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Which Kids Deserve a Cultural Connection? The applicability of Bill C-92 to Indigenous Identity

TW: Mentions of CFS

Tansi Ninôtemik,

Following up on our last post about An Act respecting First Nations, Inuit and Métis Children, youth and families (“Bill C-92”), today we focus on how courts determine which children trigger the application of Bill C-92. In November, we discussed Indigenous identity and identity fraud. Since issues of identity do not exist in isolation, they become relevant in determining the applicability of Bill C-92 when children have been apprehended. 

A Bill C-92 analysis is triggered by a child’s Indigenous identity. Only two definitions offered in Bill C-92 are relevant to determining identity. [1]  Section 1 outlines that, “Indigenous, when used in respect of a person, also describes a First Nations person, an Inuk or a Métis person.” Section 1 also outlines that “Indigenous peoples has the meaning assigned by the definition aboriginal peoples of Canada in subsection 35(2) of the Constitution Act, 1982.” Section 35(2) of the Constitution Act, 1982 states, “[i]n this Act, aboriginal peoples of Canada includes the Indian, Inuit and Métis peoples of Canada.” [2]  

Applicability may be obvious for children with Indian Act status, band membership and who live on reserve.  However, for  non-status Indigenous people and some Métis, the applicability of the Bill C-92 may be  less straightforward. Bill C-92 does not define any of these categories of identity. The preamble of the federal Act, affirms the right to self-determination of Indigenous peoples.” [3] Given the complexities surrounding Indigenous identity we discussed in November, the preamble is of little assistance on identity. As a result, it may fall to individual judges to determine a child’s Indigenous identity.

Furthermore, the Act must be applied in conjunction with the provincial child protection legislation of the relevant province. Provincial definitions relevant to Indigenous identity can vary widely. For example, in Alberta, the Child, Youth and Family Enhancement Act (“AB Act”) defines “First Nations Individual means an Indian as defined in the Indian Act (Canada).” [4] However, in British Columbia, the Child, Family and Community Services Act (“BC Act”) defines a “First Nations child” as “a child (a) who is a member or is entitled to be a member of a First Nation, or (b) who an Indigenous authority confirms, by advising a director, is a child belonging to a First Nation.” [5] The BC Act also includes a broad definition of “Indigenous child.” [6]  

Applying the constitutional concept of paramountcy, where provincial and federal legislation reach different answers regarding a child’s Indigenous identity, the federal act should prevail. However, some judges may rely on the provincial definitions when they are the only definitions readily available in the legislation. This reliance on provincial legislation may lead to uneven application of the federal Act within and between provinces.

One example of productive judicial engagement with Indigenous identity was in British Columbia (Child, Family and Community Service) v W. and H. [7]  While in this case, it was accepted that Bill C-92 applied because the child’s mother held Indian Act status, it was disputed whether the child was also Métis through their father. According to Judge Mengering, in this case, “the Court [was] called upon to decide what makes a Metis child “Indigenous for the purpose of child protection proceedings.” [8] While one of the parties urged the Court to apply the test outlined in R v Powley, Judge Mengering instead held that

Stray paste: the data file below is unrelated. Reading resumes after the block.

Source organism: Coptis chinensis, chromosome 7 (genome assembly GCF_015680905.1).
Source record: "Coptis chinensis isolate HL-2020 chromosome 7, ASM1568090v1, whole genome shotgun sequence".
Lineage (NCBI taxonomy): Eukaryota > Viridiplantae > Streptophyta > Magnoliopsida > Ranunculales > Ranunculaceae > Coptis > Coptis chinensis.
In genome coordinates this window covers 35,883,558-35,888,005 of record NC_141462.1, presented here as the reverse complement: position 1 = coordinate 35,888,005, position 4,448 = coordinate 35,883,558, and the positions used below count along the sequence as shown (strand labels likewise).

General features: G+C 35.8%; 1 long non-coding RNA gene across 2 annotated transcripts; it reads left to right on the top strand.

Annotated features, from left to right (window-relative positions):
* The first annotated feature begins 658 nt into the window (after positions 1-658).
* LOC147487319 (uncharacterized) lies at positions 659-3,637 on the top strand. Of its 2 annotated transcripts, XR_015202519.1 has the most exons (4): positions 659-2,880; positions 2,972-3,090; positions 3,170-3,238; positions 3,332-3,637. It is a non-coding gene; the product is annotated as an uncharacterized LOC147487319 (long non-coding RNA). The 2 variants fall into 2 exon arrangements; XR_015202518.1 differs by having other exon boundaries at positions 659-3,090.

“[t]o require a child in care to meet the stringent three-part test set out in Powley in order to have her Metis heritage acknowledged and fostered would, I fear, lead to the loss of that cultural heritage and connection. And that is the opposite of the stated purpose for the inclusion of Metis in section 35, which is a commitment to recognize the Metis and enhance their survival as distinctive communities. The interest at stake is fundamentally different in child protection and criminal contexts.” [9]

The precedential value of  W. and H. is low; It does not even bind other provincial court judges in British Columbia. However, it signals that new practices are developing in response to the Federal Act.  Approaches, like the one in this case, that consider how strict application of a legal test can disrupt an Indigenous child’s connection to their culture should be adopted more broadly.  Honouring the upcoming generation of future elders requires nothing less than  nourishing each child’s connection to their Indigenous culture. 

  1. An Act respecting First Nations, Inuit and Métis children, youth and families, SC 2019, c 24 [Bill C-92].

  2. The Constitution Act, 1982, Schedule B to the Canada Act 1982 (UK), 1982, c 11.

  3. Bill C-92, supra note 1, Preamble, para 7.

  4. Child, Youth and Family Enhancement Act, RSA 2000, c C-12, s 1(1)(j.3).

  5. Child, Family and Community Service Act, RSBC 1996, c 46. s 1(1).

  6. Ibid.

  7. British Columbia (Child, Family and Community Service) v W. and H., 2022 BCPC 216.

  8. Ibid at para 11.

  9. Ibid at para 40.

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